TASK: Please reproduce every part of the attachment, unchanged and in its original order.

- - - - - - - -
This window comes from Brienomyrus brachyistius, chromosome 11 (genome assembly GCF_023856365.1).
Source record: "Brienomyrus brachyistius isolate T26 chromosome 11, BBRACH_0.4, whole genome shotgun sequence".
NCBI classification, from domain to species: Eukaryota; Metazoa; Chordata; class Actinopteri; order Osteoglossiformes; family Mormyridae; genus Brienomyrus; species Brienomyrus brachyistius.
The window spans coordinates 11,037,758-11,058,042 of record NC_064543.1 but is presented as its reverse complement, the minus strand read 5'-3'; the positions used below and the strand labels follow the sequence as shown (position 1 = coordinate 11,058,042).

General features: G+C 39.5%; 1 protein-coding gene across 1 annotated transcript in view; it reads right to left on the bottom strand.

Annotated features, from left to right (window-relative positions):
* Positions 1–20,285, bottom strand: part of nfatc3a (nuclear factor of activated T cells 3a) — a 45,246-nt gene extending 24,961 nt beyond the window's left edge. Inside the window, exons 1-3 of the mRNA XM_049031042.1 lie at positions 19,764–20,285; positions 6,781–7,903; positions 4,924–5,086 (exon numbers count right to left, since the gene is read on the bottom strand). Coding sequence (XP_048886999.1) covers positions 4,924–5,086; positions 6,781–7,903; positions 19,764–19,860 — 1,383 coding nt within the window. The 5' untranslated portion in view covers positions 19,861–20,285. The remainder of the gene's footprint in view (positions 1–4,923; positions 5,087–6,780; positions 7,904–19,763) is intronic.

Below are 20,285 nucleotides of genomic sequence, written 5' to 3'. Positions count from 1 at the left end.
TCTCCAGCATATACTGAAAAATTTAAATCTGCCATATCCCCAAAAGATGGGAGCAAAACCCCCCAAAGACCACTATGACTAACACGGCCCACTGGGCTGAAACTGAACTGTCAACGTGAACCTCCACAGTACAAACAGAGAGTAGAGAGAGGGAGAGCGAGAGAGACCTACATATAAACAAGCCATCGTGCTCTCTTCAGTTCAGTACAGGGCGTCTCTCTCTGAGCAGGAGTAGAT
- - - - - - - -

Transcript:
This window comes from Brienomyrus brachyistius, chromosome 11 (genome assembly GCF_023856365.1).
Source record: "Brienomyrus brachyistius isolate T26 chromosome 11, BBRACH_0.4, whole genome shotgun sequence".
NCBI classification, from domain to species: Eukaryota; Metazoa; Chordata; class Actinopteri; order Osteoglossiformes; family Mormyridae; genus Brienomyrus; species Brienomyrus brachyistius.
The window spans coordinates 11,037,758-11,058,042 of record NC_064543.1 but is presented as its reverse complement, the minus strand read 5'-3'; the positions used below and the strand labels follow the sequence as shown (position 1 = coordinate 11,058,042).

General features: G+C 39.5%; 1 protein-coding gene across 1 annotated transcript in view; it reads right to left on the bottom strand.

Annotated features, from left to right (window-relative positions):
* Positions 1–20,285, bottom strand: part of nfatc3a (nuclear factor of activated T cells 3a) — a 45,246-nt gene extending 24,961 nt beyond the window's left edge. Inside the window, exons 1-3 of the mRNA XM_049031042.1 lie at positions 19,764–20,285; positions 6,781–7,903; positions 4,924–5,086 (exon numbers count right to left, since the gene is read on the bottom strand). Coding sequence (XP_048886999.1) covers positions 4,924–5,086; positions 6,781–7,903; positions 19,764–19,860 — 1,383 coding nt within the window. The 5' untranslated portion in view covers positions 19,861–20,285. The remainder of the gene's footprint in view (positions 1–4,923; positions 5,087–6,780; positions 7,904–19,763) is intronic.

Below are 20,285 nucleotides of genomic sequence, written 5' to 3'. Positions count from 1 at the left end.
TCTCCAGCATATACTGAAAAATTTAAATCTGCCATATCCCCAAAAGATGGGAGCAAAACCCCCCAAAGACCACTATGACTAACACGGCCCACTGGGCTGAAACTGAACTGTCAACGTGAACCTCCACAGTACAAACAGAGAGTAGAGAGAGGGAGAGCGAGAGAGACCTACATATAAACAAGCCATCGTGCTCTCTTCAGTTCAGTACAGGGCGTCTCTCTCTGAGCAGGAGTAGAT